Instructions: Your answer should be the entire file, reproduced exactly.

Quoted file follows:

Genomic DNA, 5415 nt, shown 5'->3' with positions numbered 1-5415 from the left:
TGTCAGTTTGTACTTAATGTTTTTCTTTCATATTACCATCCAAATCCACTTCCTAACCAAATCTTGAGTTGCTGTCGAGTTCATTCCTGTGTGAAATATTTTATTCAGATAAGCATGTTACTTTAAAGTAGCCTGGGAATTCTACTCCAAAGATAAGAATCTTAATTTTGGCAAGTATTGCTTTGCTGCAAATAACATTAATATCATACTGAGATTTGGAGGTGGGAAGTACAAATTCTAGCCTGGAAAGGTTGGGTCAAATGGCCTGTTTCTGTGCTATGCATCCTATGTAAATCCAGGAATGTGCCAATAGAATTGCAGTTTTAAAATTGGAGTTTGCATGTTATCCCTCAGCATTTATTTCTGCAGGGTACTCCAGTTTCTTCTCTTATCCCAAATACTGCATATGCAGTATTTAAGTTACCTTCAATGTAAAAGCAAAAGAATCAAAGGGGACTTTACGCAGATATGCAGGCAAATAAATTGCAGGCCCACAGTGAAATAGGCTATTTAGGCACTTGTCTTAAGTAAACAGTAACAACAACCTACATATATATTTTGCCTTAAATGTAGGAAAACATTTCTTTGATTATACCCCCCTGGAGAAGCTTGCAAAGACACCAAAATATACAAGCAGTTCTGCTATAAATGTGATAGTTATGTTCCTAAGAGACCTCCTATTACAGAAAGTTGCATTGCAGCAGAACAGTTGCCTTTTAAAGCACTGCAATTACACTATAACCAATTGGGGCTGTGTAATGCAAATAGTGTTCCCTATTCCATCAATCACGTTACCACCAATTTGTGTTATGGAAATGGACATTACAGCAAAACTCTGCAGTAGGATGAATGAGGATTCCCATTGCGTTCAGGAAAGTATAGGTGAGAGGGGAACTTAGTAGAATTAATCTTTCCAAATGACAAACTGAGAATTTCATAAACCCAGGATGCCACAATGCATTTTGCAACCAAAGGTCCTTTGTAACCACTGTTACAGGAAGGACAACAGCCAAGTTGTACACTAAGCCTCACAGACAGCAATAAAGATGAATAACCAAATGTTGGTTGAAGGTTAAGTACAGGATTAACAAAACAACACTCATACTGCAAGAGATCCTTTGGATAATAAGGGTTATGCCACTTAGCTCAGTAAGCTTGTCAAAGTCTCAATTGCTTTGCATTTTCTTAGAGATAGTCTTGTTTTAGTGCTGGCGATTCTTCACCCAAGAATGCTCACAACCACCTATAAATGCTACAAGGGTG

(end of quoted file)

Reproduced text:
Genomic DNA, 5415 nt, shown 5'->3' with positions numbered 1-5415 from the left:
TGTCAGTTTGTACTTAATGTTTTTCTTTCATATTACCATCCAAATCCACTTCCTAACCAAATCTTGAGTTGCTGTCGAGTTCATTCCTGTGTGAAATATTTTATTCAGATAAGCATGTTACTTTAAAGTAGCCTGGGAATTCTACTCCAAAGATAAGAATCTTAATTTTGGCAAGTATTGCTTTGCTGCAAATAACATTAATATCATACTGAGATTTGGAGGTGGGAAGTACAAATTCTAGCCTGGAAAGGTTGGGTCAAATGGCCTGTTTCTGTGCTATGCATCCTATGTAAATCCAGGAATGTGCCAATAGAATTGCAGTTTTAAAATTGGAGTTTGCATGTTATCCCTCAGCATTTATTTCTGCAGGGTACTCCAGTTTCTTCTCTTATCCCAAATACTGCATATGCAGTATTTAAGTTACCTTCAATGTAAAAGCAAAAGAATCAAAGGGGACTTTACGCAGATATGCAGGCAAATAAATTGCAGGCCCACAGTGAAATAGGCTATTTAGGCACTTGTCTTAAGTAAACAGTAACAACAACCTACATATATATTTTGCCTTAAATGTAGGAAAACATTTCTTTGATTATACCCCCCTGGAGAAGCTTGCAAAGACACCAAAATATACAAGCAGTTCTGCTATAAATGTGATAGTTATGTTCCTAAGAGACCTCCTATTACAGAAAGTTGCATTGCAGCAGAACAGTTGCCTTTTAAAGCACTGCAATTACACTATAACCAATTGGGGCTGTGTAATGCAAATAGTGTTCCCTATTCCATCAATCACGTTACCACCAATTTGTGTTATGGAAATGGACATTACAGCAAAACTCTGCAGTAGGATGAATGAGGATTCCCATTGCGTTCAGGAAAGTATAGGTGAGAGGGGAACTTAGTAGAATTAATCTTTCCAAATGACAAACTGAGAATTTCATAAACCCAGGATGCCACAATGCATTTTGCAACCAAAGGTCCTTTGTAACCACTGTTACAGGAAGGACAACAGCCAAGTTGTACACTAAGCCTCACAGACAGCAATAAAGATGAATAACCAAATGTTGGTTGAAGGTTAAGTACAGGATTAACAAAACAACACTCATACTGCAAGAGATCCTTTGGATAATAAGGGTTATGCCACTTAGCTCAGTAAGCTTGTCAAAGTCTCAATTGCTTTGCATTTTCTTAGAGATAGTCTTGTTTTAGTGCTGGCGATTCTTCACCCAAGAATGCTCACAACCACCTATAAATGCTACAAGGGTG